I can let it wash over and through me without drowning. I can connect to that sense of what it feels like to breathe, to hold steady, to remain calm through incredible intensity.

Some may think it wrong-headed to say that this capacity can be developed in part by practicing physically challenging asana. But in my case, I absolutely believe that it was.

Does this mean that everyone should have a physically intense asana practice? Absolutely not. It doesn’t even mean that this is what always works best for me – I’ve had to learn, over time, that sometimes going very easy, or simply laying still and letting go is much more challenging that holding a pose until my body shakes.

It does mean, however, that avoiding physical intensity in the name of safety may cheat some of us who are well suited for that form of practice of something that can be vital to our inner growth and development as human beings.



The ever-difficult trick is knowing what brings our ever-shifting body/mind complex into greater synergy, and balance. What works for me may be harmful for you. What worked for me yesterday may be the wrong thing for me today.

This isn’t to suggest that it’s all relative; that we can’t make useful and important generalizations. We can, and should. Yoga teachers need to learn how to sequence poses safely, offer modifications, be sensitive with languaging, understand the physiology of trauma. The list goes on and on. Teaching yoga is not an easy job to do well, at all.

One generalization that I believe we can and should make is that there is, in fact, a place for certain kinds of pain in yoga. Because pain is a part of life. In fact, it is a huge part of life.

The fear of encountering yet more pain has most of us running scared, even if we don’t know it, or won’t admit it. We may be aggressive, or defensive, or passive-aggressive; we may inflict pain on others to try and keep from feeling it ourselves. But we can’t escape it fully. Nor should we want to. Because pain is build into some of the most precious experiences in life.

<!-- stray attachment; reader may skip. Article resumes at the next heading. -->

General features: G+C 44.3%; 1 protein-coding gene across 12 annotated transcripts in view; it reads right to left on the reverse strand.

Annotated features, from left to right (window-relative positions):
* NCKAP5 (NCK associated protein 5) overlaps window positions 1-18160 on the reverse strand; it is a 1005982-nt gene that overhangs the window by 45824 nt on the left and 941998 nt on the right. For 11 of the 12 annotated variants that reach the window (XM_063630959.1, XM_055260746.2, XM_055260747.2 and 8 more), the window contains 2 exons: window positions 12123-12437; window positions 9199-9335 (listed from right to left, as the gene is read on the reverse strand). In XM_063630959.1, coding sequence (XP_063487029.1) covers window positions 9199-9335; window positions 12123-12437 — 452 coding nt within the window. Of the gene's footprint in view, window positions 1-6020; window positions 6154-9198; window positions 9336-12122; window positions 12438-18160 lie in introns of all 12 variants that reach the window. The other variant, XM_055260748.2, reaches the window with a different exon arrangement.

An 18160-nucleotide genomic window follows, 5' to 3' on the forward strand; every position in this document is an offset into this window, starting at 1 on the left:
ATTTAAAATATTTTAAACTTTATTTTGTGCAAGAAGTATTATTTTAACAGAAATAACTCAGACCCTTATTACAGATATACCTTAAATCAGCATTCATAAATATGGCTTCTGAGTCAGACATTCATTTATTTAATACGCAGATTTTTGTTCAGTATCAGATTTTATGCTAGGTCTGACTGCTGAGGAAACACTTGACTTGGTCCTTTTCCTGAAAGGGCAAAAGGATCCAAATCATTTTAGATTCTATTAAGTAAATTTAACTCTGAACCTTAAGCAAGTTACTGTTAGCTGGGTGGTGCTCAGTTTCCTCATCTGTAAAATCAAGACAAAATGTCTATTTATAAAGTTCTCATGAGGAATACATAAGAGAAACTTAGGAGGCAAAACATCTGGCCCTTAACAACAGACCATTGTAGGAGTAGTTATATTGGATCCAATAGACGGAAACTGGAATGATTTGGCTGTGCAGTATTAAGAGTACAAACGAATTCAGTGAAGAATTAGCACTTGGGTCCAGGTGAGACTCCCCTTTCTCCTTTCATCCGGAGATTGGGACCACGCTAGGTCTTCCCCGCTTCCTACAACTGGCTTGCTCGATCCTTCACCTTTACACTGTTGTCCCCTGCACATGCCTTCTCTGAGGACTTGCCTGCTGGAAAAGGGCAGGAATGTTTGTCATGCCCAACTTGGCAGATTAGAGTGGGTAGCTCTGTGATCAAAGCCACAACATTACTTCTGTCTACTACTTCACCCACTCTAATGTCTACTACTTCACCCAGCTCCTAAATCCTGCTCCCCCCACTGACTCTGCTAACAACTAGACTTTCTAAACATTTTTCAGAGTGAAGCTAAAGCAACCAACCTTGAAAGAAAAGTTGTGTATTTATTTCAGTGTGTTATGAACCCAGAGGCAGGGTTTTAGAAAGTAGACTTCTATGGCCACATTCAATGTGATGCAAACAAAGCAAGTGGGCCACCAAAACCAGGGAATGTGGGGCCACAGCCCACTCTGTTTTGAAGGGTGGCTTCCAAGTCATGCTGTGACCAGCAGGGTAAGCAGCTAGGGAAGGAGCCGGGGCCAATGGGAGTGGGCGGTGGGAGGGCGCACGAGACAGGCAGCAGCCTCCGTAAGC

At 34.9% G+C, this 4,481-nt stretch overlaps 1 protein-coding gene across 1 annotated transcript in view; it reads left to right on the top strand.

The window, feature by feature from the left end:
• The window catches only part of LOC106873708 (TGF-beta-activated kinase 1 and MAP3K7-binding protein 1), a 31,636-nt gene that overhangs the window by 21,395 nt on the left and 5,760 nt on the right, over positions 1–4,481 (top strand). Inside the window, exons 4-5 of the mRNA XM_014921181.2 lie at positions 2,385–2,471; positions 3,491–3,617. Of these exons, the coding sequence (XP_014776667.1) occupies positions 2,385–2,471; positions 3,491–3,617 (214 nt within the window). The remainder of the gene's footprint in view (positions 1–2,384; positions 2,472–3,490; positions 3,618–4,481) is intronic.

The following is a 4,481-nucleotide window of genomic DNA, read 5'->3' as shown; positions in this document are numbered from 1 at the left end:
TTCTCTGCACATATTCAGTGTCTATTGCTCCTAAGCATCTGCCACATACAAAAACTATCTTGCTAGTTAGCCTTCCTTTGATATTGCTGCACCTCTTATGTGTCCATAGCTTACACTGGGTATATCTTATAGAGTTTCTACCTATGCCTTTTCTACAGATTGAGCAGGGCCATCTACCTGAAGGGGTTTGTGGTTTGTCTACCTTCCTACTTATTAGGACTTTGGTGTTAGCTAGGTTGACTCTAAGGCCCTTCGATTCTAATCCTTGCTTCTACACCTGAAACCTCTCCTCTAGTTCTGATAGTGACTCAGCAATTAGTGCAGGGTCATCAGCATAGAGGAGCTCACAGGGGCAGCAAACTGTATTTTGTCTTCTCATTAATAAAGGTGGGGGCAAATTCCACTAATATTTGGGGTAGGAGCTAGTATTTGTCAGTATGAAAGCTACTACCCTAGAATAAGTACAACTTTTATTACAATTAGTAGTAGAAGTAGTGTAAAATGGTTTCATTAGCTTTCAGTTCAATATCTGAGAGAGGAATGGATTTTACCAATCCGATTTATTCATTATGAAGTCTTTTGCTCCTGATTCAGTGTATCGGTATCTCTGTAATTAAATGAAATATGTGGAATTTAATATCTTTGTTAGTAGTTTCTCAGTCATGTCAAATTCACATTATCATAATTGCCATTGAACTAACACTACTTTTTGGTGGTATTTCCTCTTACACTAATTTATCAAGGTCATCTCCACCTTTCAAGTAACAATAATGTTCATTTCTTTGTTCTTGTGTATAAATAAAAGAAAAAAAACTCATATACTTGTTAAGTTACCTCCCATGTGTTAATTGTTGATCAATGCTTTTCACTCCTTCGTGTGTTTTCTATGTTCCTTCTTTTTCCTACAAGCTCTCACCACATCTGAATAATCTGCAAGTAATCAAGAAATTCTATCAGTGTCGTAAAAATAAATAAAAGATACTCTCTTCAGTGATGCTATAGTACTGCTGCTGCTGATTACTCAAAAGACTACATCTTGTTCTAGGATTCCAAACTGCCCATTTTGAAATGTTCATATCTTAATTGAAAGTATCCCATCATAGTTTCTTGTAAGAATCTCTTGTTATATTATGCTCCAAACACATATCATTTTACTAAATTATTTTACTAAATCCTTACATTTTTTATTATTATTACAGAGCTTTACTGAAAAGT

Sooner or later, every deep experience is bittersweet. We experience joy through love. But everyone and everything we love will eventually die, or change, or disappear. Including, of course, our selves. This is why Savasana is ultimately the most important pose in asana practice – and not just for us as individuals, but for our relationship with others and contribution to our society, and the world.

Erik Erikson wrote that “healthy children will not fear life if their elders have integrity enough not to fear death.” To mature into the state of being he points toward in this passage is not easy. For most of us, it’s at best a continual work in progress. And in my view, it’s one that requires learning to encounter and process physic pain.

For many of us, yoga offers a road map for navigating these very tricky processes of experimentation, learning, and growth. There are many other guides out there as well, of course. And even more false prophets and endlessly hyped dead ends. If you can find something that works for us, you’re blessed. If it’s yoga, let’s keep working to keep it real.



  1. alleysarnack

    Thank you so much for your words, Carol! In yoga practice (all limbs), I have found an ability to transform incredible amounts of psychic pain. As a teacher, I find the multifaceted relational field of interaction between teacher and student and between student and Self to be mysterious and inspiring, as well as deeply humbling. In my view, each moment of practice offers us the whole world, if we pay careful attention.

  2. Truth and beauty. Thank you for this, Carol.

    I’d underline the comments on projection of pain into the bodies of others – this is so common. It is done in order to try to “fix it” through analyzing or criticizing *others’* experience rather than one’s own. This isn’t just what’s happening now on the internet… it’s a very common first reaction based in non-acceptance of some first hand experience.

    As my meditation teacher says, suffering is pain multiplied by resistance.

    It is interesting to see this tendency toward projection combined, lately, with an insistence on “private minds.” So at the same time that projection of pain is rampant, there is a solipsistic (anti-empathetic) defense that “we can never truly know what’s going on in the mind of another.”

    But real communication – not just projection – is possible if listening and relationship are really valued and developed in a mature way.

  3. This is truth. That other stuff is for magicians and entertainers. Thank you